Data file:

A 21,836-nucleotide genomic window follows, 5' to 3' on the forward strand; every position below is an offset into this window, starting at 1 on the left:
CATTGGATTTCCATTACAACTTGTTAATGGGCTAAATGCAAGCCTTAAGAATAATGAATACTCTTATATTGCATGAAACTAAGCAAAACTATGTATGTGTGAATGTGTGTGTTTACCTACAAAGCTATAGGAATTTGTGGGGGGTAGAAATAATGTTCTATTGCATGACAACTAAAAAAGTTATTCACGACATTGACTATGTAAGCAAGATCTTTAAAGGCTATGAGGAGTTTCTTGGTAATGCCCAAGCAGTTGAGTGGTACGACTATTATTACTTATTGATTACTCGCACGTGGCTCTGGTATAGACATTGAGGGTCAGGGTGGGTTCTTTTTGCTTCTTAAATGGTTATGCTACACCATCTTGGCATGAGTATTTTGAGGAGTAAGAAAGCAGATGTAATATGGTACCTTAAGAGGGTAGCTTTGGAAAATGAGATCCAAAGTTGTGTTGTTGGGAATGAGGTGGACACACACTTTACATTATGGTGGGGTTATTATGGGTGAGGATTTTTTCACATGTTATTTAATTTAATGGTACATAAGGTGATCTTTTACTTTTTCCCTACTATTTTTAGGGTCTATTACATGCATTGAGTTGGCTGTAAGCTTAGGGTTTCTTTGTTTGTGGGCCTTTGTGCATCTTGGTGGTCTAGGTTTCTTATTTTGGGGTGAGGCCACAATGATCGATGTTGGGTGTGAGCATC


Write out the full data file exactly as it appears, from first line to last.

A 21,836-nucleotide genomic window follows, 5' to 3' on the forward strand; every position below is an offset into this window, starting at 1 on the left:
CATTGGATTTCCATTACAACTTGTTAATGGGCTAAATGCAAGCCTTAAGAATAATGAATACTCTTATATTGCATGAAACTAAGCAAAACTATGTATGTGTGAATGTGTGTGTTTACCTACAAAGCTATAGGAATTTGTGGGGGGTAGAAATAATGTTCTATTGCATGACAACTAAAAAAGTTATTCACGACATTGACTATGTAAGCAAGATCTTTAAAGGCTATGAGGAGTTTCTTGGTAATGCCCAAGCAGTTGAGTGGTACGACTATTATTACTTATTGATTACTCGCACGTGGCTCTGGTATAGACATTGAGGGTCAGGGTGGGTTCTTTTTGCTTCTTAAATGGTTATGCTACACCATCTTGGCATGAGTATTTTGAGGAGTAAGAAAGCAGATGTAATATGGTACCTTAAGAGGGTAGCTTTGGAAAATGAGATCCAAAGTTGTGTTGTTGGGAATGAGGTGGACACACACTTTACATTATGGTGGGGTTATTATGGGTGAGGATTTTTTCACATGTTATTTAATTTAATGGTACATAAGGTGATCTTTTACTTTTTCCCTACTATTTTTAGGGTCTATTACATGCATTGAGTTGGCTGTAAGCTTAGGGTTTCTTTGTTTGTGGGCCTTTGTGCATCTTGGTGGTCTAGGTTTCTTATTTTGGGGTGAGGCCACAATGATCGATGTTGGGTGTGAGCATC